Saliva provides a natural defense mechanism, and regular tooth brushing also helps remove the damaging acids. However, typical soft drink consumption – drinking from large (i.e., 20 ounce) beverage containers over a long period of time – gives teeth a fresh coating over time as you consume the soft drink.
Diet Soda Isn’t Any Better for Your Teeth Than Regular Soda
The problem with soda isn’t so much the sugar itself, it’s the acidity. Drinking sugar free sodas is not the solution since they contain similar levels of acid – diet sodas are as acidic as sugary soft drinks. Diet sodas may reduce your calories consumed but they aren’t much better for your teeth.
What You Can Do
You can benefit from reducing the number of soft drinks you consume as well as from proper dental care. Steps you can take:
- Substitute different beverages: choose beverages containing less sugar and acid than soda – these include water, milk, and real fruit juice (not 10% juice in a sugary mix).
- Moderation: consume sugary beverages in moderation, finish them quickly, and drink through a straw (which takes the liquid to the back of your mouth). One of the worst things you can do is sip a very sugary and acidic beverage all day.
- Rinse with water after consuming a soda: flush your mouth out with water to remove the acid left on the enamel of your teeth.
- Use toothpaste and a mouth rinse that contains flouride: fluoride tooth paste reduces cavities and strengthens tooth enamel. Rinsing with a fluoride mouthwash also helps.
- Get professionally applied fluoride treatment: your dentist can apply fluoride directly to your teeth. This is particularly important for Sherborn residents since the town uses private wells rather than a fluoridated public water supply.
Sodas are tough on your teeth. You don’t need to stop drinking all soft drinks but by reducing the amount you drink, practicing good oral hygiene, and seeking help from your dentist, you can largely counteract sodas effects and enjoy better dental health.
Advances in technology are significantly enhancing patient comfort both during and after dental treatment. One of these technologies is the single tooth anesthesia (STA) system for giving dental injections. Pain management for the patient is excellent. Many patients are not even aware that the injection has been given. Patients leave the office without the numbness in their cheek, tongue, or lip that often accompanied traditional syringe injections. At Sherborn Family Dental, we use this STA system and other technologies to enhance your comfort and alleviate the stress associated with going to the dentist.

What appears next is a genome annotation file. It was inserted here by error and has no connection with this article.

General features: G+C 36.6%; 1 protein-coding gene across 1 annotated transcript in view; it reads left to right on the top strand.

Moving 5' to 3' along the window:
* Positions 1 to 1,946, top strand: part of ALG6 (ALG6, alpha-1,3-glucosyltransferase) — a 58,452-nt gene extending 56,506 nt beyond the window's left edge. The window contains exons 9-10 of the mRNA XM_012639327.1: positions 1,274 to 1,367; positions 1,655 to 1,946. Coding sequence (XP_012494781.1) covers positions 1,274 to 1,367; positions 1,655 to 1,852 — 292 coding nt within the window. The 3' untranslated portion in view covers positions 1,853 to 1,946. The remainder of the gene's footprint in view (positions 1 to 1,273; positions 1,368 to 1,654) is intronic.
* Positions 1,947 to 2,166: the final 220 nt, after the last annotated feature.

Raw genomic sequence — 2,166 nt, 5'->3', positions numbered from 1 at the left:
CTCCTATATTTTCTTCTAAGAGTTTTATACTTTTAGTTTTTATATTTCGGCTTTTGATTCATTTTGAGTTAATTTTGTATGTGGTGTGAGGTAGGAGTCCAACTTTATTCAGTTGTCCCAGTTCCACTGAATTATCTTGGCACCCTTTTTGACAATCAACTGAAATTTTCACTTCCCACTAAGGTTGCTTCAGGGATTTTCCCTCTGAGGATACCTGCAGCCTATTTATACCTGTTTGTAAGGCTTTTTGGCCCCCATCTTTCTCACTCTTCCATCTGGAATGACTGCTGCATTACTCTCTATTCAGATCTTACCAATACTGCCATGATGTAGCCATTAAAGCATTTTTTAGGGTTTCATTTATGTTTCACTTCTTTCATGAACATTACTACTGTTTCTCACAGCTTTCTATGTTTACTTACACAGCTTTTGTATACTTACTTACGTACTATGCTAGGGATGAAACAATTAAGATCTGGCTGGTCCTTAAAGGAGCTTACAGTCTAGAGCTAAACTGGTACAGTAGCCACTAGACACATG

How the STA system works.
Milestone Scientific’s STA Single Tooth Anesthesia System unit combines patented, state-of-the-art computer-controlled injection technology with your dentist’s training to achieve more precise injections, improved anesthesia delivery, and materially enhanced patient comfort levels. The STA Single Tooth Anesthesia System using the Wand hand-piece is a computer-controlled dental injection system. The flow rate of the local anesthetic is controlled by a computer. This means that the injection is guaranteed to be slow and steady and therefore comfortable. It means less discomfort for you as most of the sting from a traditional dental injection comes from the anesthesia solution being delivered too quickly.
The STA system base unit looks like a computer modem and the Wand hand-piece looks like a pen with a small needle at the tip. With the aid of state-of-the-art technology, the Wand delivers exactly the anesthetic you need at exactly the right rate make your visit as comfortable and anxiety-free as possible.
1. “If it isn’t broken, don't fix it.” There is often little or no pain associated with early stage oral cancer, problems with tooth pulp, and gum disease.
2. “Tooth loss is a normal part of aging.” While tooth decay does increase with age there are many people who reach old age with all of their original teeth so tooth loss is not automatic. If you have taken good care of your teeth all of your life then you have a much greater chance of retaining your teeth even into your later years than someone who has neglected theirs. Tooth loss is usually caused by a condition of the gums (periodontal disease) which is the loss of connective tissue and bone that support the teeth. Gum disease starts before you can see it, usually from lack of regular dental care and poor dental hygiene. Tooth loss can be prevented or reduced through education, early diagnosis, and regular dental care.
3. “Bleeding gums are normal.” Gum disease often happens during the aging process. It can result in swollen gums that bleed even while you brush your teeth. Loss of teeth can occur when food is trapped between the teeth and gums in tiny pockets. You might be tempted to brush your teeth as vigorously as you can but gums are made of delicate tissue, so brushing harder could actually damage your gums. If you have periodontal disease, you should seek treatment to avoid tooth loss.
Three Simple Solutions to Mitigate these Issues
1. Brush and floss. It is best to brush with an extra soft to soft tooth brush and paste. Be sure to brush your teeth, gum line, and tongue thoroughly after every meal. Flossing every day gets rid of debris that tooth brushes can’t reach and is essential to good dental hygiene.
2. Electric tooth brushes and irrigators. Electric tooth brushes are often easier for senior citizens to handle and are very effective in cleaning teeth. Irrigators remove debris from teeth that tooth brushes can miss but can also damage gums if it pushes food particles into gum pockets.
3. Rinse. As the flow of saliva is reduced with age, it’s more likely that food particles will damage your teeth and gums. Rinsing gets rid of these particles. Since some mouth washes are irritating to the gums, dilute it if necessary.